Canadian Plastics

New AI will sort recyclable plastic in B.C. by the end of 2021

Technology developer Metaspectral has been awarded more than $300,000 to develop AI-powered technology that can sort plastics automatically.

May 26, 2021   Canadian Plastics

Vancouver-based technology developer Metaspectral has been awarded more than $300,000 in grant funding to develop new techniques for sorting post-consumer recycled plastic.

The funding comes from the CleanBC Plastics Action Fund, which is funded by the British Columbia government and administered by Alacrity Cleantech.

In a May 25 news release, officials with Metaspectral – which develops technology that derives real-time insights from AI using ultra-high-resolution, visible-to-infrared (hyperspectral) imagery – say they will use this funding for the development of computer vision, artificial intelligence, and robotics designed to sort consumer waste, increase efficiency in processing materials, and improve the quality of post-consumer recycled plastic.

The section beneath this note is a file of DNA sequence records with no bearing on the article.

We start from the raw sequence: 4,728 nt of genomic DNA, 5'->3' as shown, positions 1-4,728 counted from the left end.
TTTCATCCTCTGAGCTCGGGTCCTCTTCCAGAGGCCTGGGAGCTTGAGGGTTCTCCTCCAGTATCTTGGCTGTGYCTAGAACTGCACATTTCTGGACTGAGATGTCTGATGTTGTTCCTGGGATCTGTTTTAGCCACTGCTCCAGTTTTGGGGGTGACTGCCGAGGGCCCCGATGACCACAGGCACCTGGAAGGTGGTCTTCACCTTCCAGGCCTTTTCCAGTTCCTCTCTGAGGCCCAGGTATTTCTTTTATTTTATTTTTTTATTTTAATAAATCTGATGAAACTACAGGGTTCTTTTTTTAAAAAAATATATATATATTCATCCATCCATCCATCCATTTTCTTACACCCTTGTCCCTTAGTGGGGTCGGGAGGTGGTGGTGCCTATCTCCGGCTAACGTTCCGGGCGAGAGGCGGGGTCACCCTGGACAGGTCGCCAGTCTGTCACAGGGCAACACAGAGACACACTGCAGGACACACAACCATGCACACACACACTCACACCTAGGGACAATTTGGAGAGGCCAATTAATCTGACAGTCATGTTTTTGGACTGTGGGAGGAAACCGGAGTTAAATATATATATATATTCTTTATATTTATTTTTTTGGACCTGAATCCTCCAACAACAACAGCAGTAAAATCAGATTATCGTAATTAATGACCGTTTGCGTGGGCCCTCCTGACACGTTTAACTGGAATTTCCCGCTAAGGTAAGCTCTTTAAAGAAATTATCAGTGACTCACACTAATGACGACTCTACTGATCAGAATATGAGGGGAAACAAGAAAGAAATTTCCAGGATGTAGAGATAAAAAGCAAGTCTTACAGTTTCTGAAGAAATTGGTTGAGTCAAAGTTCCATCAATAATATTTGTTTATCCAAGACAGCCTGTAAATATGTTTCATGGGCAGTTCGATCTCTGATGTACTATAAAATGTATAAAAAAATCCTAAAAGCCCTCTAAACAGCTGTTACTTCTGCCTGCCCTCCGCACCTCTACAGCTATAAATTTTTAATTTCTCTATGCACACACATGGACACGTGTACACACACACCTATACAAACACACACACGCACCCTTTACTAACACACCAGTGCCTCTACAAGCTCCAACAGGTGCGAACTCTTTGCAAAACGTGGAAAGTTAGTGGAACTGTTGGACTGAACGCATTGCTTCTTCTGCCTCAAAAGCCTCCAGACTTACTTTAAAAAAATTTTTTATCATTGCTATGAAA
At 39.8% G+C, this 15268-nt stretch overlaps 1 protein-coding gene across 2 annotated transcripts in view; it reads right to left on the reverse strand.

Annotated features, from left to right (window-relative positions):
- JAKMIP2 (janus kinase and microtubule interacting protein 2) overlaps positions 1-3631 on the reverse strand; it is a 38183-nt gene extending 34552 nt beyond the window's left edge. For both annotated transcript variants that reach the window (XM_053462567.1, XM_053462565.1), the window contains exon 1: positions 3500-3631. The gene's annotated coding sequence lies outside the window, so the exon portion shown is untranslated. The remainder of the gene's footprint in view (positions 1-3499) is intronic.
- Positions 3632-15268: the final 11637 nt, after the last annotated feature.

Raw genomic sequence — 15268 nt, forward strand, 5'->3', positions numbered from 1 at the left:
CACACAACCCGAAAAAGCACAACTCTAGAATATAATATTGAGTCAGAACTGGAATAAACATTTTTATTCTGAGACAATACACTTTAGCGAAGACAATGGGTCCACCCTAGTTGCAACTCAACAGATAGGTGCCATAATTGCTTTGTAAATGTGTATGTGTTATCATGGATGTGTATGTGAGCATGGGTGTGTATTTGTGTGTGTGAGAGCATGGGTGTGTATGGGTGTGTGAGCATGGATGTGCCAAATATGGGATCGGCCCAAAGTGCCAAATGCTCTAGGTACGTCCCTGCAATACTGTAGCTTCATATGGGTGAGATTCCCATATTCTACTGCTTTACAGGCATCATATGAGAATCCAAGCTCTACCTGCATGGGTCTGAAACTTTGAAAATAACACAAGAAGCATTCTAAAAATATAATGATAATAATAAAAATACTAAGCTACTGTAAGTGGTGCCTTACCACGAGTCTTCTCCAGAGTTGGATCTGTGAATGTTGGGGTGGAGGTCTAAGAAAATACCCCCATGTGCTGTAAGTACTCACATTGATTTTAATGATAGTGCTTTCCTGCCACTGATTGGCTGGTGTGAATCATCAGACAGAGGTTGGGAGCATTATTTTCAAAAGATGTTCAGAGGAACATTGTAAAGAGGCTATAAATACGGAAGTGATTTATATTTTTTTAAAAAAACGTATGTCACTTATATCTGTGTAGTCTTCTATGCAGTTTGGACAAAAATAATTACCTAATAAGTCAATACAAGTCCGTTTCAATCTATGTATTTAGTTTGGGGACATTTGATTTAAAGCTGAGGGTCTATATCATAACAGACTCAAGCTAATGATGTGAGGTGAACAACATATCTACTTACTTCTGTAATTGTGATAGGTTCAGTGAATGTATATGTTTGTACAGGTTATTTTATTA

The project is slated for completion by Dec. 31, 2021.

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“By using ultra-high-resolution hyperspectral imaging, our AI is able to efficiently distinguish among types of plastics for accurate and easy sorting,” said Francis Doumet, CEO of Metaspectral. “It is impossible for humans to differentiate between different types of clear plastic bottles with the naked eye, so until now, various types of recycled clear plastics were sold together in bulk, decreasing the quality and value of the finished recycled material. Our technology will make it possible to differentiate between otherwise indistinguishable materials in real-time, automatically, meaning that large quantities of plastic can be sorted and recycled more efficiently and accurately.”

The project supports recycling targets set by the B.C. provincial government, the news release said, and will also be contributing to the federal government’s Greening Government strategy of increasing the ratio of plastics that are recycled to 75 per cent by 2030, up from nine per cent today.


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